Team Talk: Accountable Talk in the Classroom

What I love about third graders is the growth they make throughout the year, both academically and socially. It's a wonderful age and it's a great privilege each year to witness the transformation that our class goes through as they become more confident in themselves as learners.

Because they will often be so excited to share ideas or thoughts, they will often neglect whomever is speaking, just waiting for them to take a breath before they jump in. I admit, this is something I am guilty of, so that's probably why this strikes such a chord with me.

Team Talk

While I want my students to be vocal, I want to channel that in a way that is both respectful and constructive to our class discussions. One way that I have always found to work is through Accountable Talk. This type of talk builds upon what the speaker is saying first, then seeks clarification, adds additional information, suggests alternatives, etc.

While we teachers know this term well, I prefer to use the term "Team Talk" when we discuss it as a group. It encourages the community aspect of these conversations and is also much more third grade-friendly. It's more natural for me to say, "Let's remember to use Team Talk when we respond to so-and-so..." or "Let's use Team Talk with our partners today so they know they are being heard when they share their thinking."

Visual Cues

While encouraging this style of talking, both practice and visual cues are key, since many of these sentence stems are new or may not flow naturally with students just yet. Putting these 25+ stems on both posters displayed prominently on a bulletin board, as well as having a bucket full of these same cues, is so helpful to get them practicing and familiar with them in a variety of situations.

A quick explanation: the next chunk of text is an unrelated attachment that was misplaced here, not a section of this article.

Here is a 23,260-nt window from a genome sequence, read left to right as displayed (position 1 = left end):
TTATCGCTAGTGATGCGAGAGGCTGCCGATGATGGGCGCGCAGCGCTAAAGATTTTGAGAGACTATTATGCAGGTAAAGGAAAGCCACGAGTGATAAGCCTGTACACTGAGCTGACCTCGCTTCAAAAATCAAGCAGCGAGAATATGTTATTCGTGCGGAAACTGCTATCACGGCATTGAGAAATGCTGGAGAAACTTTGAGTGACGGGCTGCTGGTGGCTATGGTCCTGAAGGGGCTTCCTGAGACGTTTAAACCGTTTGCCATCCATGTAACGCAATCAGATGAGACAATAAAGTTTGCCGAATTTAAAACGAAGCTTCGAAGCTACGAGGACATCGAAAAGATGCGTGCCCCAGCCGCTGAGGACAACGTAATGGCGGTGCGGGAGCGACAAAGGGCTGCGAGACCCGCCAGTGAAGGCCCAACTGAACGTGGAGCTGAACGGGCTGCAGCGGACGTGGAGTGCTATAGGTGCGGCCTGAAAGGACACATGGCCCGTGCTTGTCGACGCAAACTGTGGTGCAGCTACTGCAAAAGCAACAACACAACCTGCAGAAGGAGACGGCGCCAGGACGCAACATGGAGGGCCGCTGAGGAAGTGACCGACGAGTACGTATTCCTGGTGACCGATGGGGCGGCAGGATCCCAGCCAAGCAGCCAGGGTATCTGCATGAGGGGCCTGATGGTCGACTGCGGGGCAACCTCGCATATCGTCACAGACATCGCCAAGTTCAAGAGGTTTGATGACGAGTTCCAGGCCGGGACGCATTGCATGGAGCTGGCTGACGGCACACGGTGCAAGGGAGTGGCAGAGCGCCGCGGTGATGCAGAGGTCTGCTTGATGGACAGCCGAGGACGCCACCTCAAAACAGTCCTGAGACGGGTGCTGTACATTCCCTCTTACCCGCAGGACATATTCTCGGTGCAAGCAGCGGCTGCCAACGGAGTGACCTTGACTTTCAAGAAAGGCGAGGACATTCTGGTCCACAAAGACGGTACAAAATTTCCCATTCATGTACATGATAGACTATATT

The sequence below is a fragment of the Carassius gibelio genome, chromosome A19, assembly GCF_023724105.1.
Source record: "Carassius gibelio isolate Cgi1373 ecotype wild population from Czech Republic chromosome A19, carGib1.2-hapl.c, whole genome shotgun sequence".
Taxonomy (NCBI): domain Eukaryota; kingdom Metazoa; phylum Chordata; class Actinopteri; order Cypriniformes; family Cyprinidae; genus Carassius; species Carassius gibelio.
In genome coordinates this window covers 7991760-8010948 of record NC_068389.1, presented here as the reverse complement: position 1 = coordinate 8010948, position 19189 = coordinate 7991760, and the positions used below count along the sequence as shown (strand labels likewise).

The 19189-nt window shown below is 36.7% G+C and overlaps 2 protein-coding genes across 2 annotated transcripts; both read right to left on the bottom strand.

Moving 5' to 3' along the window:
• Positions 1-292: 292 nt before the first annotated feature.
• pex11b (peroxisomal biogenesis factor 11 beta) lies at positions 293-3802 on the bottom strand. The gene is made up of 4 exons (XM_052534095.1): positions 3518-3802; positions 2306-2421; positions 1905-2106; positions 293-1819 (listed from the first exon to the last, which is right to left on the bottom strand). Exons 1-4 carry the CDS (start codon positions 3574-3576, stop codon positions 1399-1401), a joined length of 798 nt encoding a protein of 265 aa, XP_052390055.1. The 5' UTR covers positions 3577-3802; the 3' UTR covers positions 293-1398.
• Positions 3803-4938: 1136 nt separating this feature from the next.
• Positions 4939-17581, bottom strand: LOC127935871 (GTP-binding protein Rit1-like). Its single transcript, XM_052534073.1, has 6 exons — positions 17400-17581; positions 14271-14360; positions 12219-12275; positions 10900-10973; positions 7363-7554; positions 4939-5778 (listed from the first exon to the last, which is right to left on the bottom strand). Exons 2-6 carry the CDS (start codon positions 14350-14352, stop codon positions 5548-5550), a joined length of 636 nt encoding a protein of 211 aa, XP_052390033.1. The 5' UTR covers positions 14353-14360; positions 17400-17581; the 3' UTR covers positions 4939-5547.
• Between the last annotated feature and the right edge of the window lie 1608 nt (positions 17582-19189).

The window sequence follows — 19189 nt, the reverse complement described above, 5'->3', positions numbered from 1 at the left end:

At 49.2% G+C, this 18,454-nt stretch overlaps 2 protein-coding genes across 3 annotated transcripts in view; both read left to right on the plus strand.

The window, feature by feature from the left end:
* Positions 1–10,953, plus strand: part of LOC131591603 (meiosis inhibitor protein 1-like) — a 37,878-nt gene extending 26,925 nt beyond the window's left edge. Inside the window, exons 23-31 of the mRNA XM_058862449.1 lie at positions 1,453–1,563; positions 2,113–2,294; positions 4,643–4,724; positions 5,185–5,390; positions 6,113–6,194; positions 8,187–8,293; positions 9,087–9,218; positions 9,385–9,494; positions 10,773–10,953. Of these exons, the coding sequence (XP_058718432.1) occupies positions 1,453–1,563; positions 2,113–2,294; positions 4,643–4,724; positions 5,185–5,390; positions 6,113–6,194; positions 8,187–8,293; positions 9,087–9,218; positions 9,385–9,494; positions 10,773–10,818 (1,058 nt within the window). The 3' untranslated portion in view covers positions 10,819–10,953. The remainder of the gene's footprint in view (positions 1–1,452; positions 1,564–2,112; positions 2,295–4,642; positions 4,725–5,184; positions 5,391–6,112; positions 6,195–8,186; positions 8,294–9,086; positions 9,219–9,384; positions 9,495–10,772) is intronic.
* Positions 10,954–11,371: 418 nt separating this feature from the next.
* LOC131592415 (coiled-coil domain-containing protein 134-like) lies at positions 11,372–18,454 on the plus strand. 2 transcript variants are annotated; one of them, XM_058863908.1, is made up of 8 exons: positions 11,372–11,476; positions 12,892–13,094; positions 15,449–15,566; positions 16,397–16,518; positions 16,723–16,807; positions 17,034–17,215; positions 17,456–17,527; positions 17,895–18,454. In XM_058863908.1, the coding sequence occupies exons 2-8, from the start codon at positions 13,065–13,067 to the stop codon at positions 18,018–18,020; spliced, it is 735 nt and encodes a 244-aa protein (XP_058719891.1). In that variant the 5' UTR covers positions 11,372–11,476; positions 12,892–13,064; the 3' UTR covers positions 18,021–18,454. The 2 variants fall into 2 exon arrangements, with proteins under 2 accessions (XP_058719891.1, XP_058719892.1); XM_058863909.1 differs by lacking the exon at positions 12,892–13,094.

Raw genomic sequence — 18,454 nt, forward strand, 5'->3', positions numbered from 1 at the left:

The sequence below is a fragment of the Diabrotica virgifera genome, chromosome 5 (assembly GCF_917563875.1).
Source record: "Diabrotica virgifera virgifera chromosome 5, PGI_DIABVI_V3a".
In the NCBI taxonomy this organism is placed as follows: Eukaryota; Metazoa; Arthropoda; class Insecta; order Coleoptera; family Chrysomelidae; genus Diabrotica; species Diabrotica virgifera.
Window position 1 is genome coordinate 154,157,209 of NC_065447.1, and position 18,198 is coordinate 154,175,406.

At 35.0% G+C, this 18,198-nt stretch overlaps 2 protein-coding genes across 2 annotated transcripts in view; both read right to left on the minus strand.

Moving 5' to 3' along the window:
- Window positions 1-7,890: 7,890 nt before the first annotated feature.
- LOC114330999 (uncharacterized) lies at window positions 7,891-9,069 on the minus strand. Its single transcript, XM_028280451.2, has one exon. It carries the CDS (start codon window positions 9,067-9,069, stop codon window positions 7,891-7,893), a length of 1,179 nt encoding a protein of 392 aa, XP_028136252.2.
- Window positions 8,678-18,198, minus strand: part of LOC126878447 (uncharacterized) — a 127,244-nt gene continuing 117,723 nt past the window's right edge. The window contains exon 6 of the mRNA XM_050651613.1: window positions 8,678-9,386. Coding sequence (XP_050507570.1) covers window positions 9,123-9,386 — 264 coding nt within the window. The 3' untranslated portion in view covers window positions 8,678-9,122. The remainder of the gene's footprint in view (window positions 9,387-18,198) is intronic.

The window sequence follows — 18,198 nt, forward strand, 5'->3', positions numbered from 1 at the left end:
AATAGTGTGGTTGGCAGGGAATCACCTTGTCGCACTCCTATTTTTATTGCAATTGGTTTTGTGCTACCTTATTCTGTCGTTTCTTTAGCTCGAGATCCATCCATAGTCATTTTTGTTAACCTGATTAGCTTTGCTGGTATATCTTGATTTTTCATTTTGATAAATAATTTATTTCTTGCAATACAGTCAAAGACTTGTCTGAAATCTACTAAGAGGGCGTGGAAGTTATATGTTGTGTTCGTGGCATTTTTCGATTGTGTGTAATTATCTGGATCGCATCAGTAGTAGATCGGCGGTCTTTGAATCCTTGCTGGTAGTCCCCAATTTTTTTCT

When engaging in Team Talk, students can look to the board to get ideas for responding, but can also preplan their responses by pulling a popsicle stick with a stem they would like to use in the conversation.

While this may seem scripted or not authentic, I have found that it is both a welcome support for students who need a bit more help in speaking and listening, and can also challenge some of my naturally verbose students to hone their questions and choose their words a bit more carefully.

Team Talk Resource Pack

Ideally, I would love to hear students engaging in these Accountable Talk-style conversations each time we meet in small groups to discuss a book, or when they meet with a partner to talk about a math strategy. But in reality, if they can incorporate just a select few into their lexicon so they can be better listeners, conversationalists, and friends (because what makes a better friend than a better listener?), I'm thrilled!


To pick up this resource or learn more, you can find it in my TpT Store HERE. Be sure to download a preview to see more.

Enjoy incorporating these ideas into your classroom and I hope conversations grow deeper and more engaging with the help of these simple, yet powerful, Team Talk resources!



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Thank you so much for your comments! :)
~Stephanie

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